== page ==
Our June blog post looked at what a business needs to do in the run up to the implementation of the new General Data Protection Regulation (GDPR) and the past few months since then have raised some interesting issues; one of which is the impact on cyber security. With a six part blog series on our website that looks at the importance of keeping sensitive information secure (both on and offline), and a general interest in cybersecurity, we feel the fact that GDPR could have a positive impact on a business’s cybersecurity could well be an unexpected benefit of this legislation. So we thought we’d take a look at how GDPR can help a business filter through what exactly constitutes personal data and how security processes can be tightened up.
There are many lists out there as to what exactly constitutes sensitive personal data, but the easiest way to think of it is a piece of information about a person that can be used, either in its entirety or in conjunction with another piece of information, to identify a person. In the years before social media (remember those!) this could have been date of birth, passwords and pin numbers, however with internet giants now holding vast swathes of personal data, the new legislation has been expanded to include emails, IP addresses and location details alongside any details of physical characteristics such as race, gender and age. Using GDPR as an opportunity to filter through all the data your business holds will help you gain control of the data and subsequently understand the risks and plan accordingly.
In 2017 we gained ISO27001 accreditation, the international gold standard when it comes to information security management and a clear demonstration to our clients that we value and protect their personal data. While undertaking the process, we found the required gap analysis to be one of the most useful tools for identifying any possible security breaches and allowing us to develop and implement processes to ensure all the data we hold is adequately guarded. Even if you are not planning to gain this particular ISO for your business, a gap analysis can be a useful tool that could help you gain GDPR compliance by the May 2018 deadline.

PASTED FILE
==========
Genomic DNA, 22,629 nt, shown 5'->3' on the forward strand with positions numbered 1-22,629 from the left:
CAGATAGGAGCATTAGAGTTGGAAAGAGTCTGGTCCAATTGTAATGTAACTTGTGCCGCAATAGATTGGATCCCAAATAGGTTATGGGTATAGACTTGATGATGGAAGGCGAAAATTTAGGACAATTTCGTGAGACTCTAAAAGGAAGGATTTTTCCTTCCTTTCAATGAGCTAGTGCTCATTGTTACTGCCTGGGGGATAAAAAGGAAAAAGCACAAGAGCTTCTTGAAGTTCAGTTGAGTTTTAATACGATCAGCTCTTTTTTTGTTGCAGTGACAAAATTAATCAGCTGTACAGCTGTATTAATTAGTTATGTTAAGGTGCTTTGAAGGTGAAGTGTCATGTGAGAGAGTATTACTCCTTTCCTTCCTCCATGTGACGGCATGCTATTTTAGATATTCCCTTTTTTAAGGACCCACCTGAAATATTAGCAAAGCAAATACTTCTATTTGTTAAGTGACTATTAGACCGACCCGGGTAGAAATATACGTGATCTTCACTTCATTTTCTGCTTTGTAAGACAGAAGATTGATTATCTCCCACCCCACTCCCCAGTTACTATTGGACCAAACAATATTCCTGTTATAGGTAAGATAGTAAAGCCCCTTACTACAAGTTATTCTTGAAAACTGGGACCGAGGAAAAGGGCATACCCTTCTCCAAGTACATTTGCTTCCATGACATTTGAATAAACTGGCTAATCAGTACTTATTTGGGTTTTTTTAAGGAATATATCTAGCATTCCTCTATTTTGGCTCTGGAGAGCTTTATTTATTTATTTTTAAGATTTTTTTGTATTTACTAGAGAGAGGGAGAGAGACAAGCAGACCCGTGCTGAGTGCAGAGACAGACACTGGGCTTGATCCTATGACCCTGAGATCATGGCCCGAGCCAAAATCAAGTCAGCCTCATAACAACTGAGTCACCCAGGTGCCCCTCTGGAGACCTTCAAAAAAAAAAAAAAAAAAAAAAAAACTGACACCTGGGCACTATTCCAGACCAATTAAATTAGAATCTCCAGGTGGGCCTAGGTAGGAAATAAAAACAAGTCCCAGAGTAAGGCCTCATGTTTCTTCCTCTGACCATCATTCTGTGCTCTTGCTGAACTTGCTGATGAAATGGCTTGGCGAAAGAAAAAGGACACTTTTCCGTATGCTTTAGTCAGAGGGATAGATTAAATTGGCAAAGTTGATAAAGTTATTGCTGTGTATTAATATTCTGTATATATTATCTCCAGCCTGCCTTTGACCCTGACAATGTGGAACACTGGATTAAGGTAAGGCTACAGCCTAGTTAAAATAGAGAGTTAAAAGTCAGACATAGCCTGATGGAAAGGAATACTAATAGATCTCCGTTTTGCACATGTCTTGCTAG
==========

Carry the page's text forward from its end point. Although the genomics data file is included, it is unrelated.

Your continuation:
While some cybersecurity experts have voiced their concerns that business will refrain from using Cloud based software as a result of GDPR, others see the new legislation as an opportunity to throw out old and outdated legacy practices and introduce new best practices, with clearly defined processes and measures. Getting a professional in to assess what software you have in place and make recommendations is essential to ensure any online practices are fully protected.
With eight clear months until GDPR becomes law in May 2018, there is still time to make sure your business is compliant and avoid possible fines. We’ll be putting together another blog on this topic in January 2018, with only five months to go then we’re sure to have some good tips on making sure you are compliant in time.